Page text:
Dear Credit Score Report,
I know if I have even one 30-day late payment, my creditscore drops. Question: How long is the penalty? When can I expect to see myscore increase again? -- Mike
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Experts say you can expect a late payment to hurt yourcredit score for seven years, with your score gradually recovering over thattime frame as you make smart borrowing decisions -- though exactly how much and how fast your score recovers isn't entirelyclear.
The federal Fair Credit Reporting Act says that negative items can only appear on your credit reportfor seven years,but it doesn't say how the credit industry should treat the impact of thoseitems after they happen. That vagueness, combined with the secrecy and complexityinvolved in credit scoring, mean that it's tough to say exactly how aborrower's credit scorewill recover from a late payment. Still, provided theborrower makes smart decisions following a slip-up, time will heal those creditwounds.
"Every consumer's situation is different, butgenerally speaking, the impact from a negative item, such as a late payment,will lessen as that item ages" says Steve Katz, spokesman for credit bureau TransUnion.
While FICO, creator of the most-widely used scoringmodel, largely keeps the details of its scoring model a secret, we do know theapproximate damage a late payment will cause. FICO pulled the curtain back a biton its scoring model recently when it acknowledged just how much certain creditmistakes can hurt a borrower's credit score. For example, in the case of twohypothetical consumers, FICO said that a 30-day late payment would reduce aFICO score of 680 by 60 to 80 points, while an identical late payment wouldreduce a FICO score of 780 by 90 to 110 points. (For more on this topic, seeour story on FICO's damage points.) You can run FICO'scredit score simulator to get an idea of how much damagevarious mistakes, including a late payment, may cause to your own creditscore.
But when it comes to the recovery process, it's still largelya mystery. FICO spokesman Craig Watts says your score will recover over time becausethe scoring model factors in when you made your errors, how bad they were --for example, was your payment late by 30 days or by 90 days? -- and how oftenyou made them. However, FICO's mathematical formula can't predict exactly howfast your score will improve. Watts says there are simply too many changes thatcan happen over time in a consumer's credit report, both due to thecardholder's own actions and changes that are beyond the consumer's control. Forexample, you wouldn't have any control over the continual aging of yourexisting accounts.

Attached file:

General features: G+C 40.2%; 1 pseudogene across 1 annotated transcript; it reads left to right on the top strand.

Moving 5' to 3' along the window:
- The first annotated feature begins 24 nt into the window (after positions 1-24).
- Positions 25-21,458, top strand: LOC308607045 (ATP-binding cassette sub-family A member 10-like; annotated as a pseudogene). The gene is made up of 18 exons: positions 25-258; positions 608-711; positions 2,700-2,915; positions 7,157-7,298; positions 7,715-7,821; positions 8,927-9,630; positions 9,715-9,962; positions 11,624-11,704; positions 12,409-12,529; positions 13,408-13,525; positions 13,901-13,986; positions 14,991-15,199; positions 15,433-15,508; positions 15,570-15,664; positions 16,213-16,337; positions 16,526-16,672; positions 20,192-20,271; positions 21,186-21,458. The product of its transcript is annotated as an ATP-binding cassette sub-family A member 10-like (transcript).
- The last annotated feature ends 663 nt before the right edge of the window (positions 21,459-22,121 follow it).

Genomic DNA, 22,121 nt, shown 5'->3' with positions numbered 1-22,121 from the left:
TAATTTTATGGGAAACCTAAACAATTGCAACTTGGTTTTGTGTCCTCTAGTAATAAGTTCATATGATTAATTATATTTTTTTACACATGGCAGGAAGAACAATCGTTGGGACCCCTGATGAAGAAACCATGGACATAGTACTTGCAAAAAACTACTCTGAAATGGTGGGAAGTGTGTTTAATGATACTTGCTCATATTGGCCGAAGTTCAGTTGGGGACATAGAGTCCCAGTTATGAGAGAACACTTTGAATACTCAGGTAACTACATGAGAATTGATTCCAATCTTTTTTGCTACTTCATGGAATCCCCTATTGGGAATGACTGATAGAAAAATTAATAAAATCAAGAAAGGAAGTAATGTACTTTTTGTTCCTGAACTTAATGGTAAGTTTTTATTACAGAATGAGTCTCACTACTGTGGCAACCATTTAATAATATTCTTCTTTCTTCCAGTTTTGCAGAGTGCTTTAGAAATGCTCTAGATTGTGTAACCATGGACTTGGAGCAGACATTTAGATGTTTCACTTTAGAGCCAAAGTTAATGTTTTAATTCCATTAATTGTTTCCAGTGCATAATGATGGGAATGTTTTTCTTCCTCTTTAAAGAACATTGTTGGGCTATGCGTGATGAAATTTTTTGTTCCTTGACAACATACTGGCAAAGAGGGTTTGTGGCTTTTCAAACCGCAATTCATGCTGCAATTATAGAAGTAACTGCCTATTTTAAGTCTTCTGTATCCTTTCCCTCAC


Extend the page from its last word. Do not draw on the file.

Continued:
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Still, FICO's Web site gives some clues as to how acredit recovery might play out. FICO says that for negativeitems on a credit report, "a collection that is 5 yearsold will hurt much less than a collection that is 5 months old." Pleasenote the use of the phrase "much less" to signal that five years outfrom your late payment, its impact will be seriously lessened.
In discussing a foreclosure'simpact, FICO says "it's a common misconception that it will ruin yourscore for a very long time. In fact, if you keep all of your other creditobligations in good standing, your FICO score can begin to rebound in as littleas two years." Based on the fact that a foreclosure is much more damagingto a credit score than a late payment, it would make sense that in your case, your FICO score would also begin to recover within two years of your latepayment.
Although FICO leaves it somewhat unclear what arecovery from score damage looks like, the steps you need to take to recoverfrom that mistake are clear: "The best way to minimize the impact is tocatch up on the payment and then continue to make all of your payments ontime," says Rod Griffin, director of public education with credit bureauExperian.
By always making on-time payments from now on, as wellas keeping debt levels low and only taking on additional lines of credit whennecessary, that late payment will become just a minor slip-up on the road to animproved credit score.
More from CreditCards.com:
- Improving a great credit score comes down to timing
- Why cell phone payments don't help your credit
- Decade-old credit mistakes shouldn't appear on your report